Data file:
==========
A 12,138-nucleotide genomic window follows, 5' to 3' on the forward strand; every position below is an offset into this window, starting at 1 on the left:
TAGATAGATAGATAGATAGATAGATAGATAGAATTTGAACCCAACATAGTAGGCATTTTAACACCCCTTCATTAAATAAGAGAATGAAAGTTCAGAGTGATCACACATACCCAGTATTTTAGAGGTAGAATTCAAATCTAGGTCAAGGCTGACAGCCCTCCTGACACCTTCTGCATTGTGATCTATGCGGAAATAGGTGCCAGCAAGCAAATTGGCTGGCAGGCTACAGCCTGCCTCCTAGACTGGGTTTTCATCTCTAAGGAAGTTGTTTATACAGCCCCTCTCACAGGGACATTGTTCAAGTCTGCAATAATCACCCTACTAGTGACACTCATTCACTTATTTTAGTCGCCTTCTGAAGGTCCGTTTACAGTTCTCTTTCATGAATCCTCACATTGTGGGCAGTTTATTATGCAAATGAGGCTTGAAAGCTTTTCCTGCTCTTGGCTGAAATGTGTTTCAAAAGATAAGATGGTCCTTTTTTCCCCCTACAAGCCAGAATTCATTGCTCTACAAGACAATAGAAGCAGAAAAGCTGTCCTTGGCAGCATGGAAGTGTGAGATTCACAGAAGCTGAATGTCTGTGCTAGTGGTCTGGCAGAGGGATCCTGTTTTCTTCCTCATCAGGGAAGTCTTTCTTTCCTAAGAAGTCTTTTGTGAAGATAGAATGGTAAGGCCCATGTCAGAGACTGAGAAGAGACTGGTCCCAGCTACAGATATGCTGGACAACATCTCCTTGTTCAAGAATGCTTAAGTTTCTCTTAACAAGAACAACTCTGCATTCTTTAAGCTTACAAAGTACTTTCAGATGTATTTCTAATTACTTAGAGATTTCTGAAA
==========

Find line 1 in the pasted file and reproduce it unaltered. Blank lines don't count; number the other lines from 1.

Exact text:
A 12,138-nucleotide genomic window follows, 5' to 3' on the forward strand; every position below is an offset into this window, starting at 1 on the left: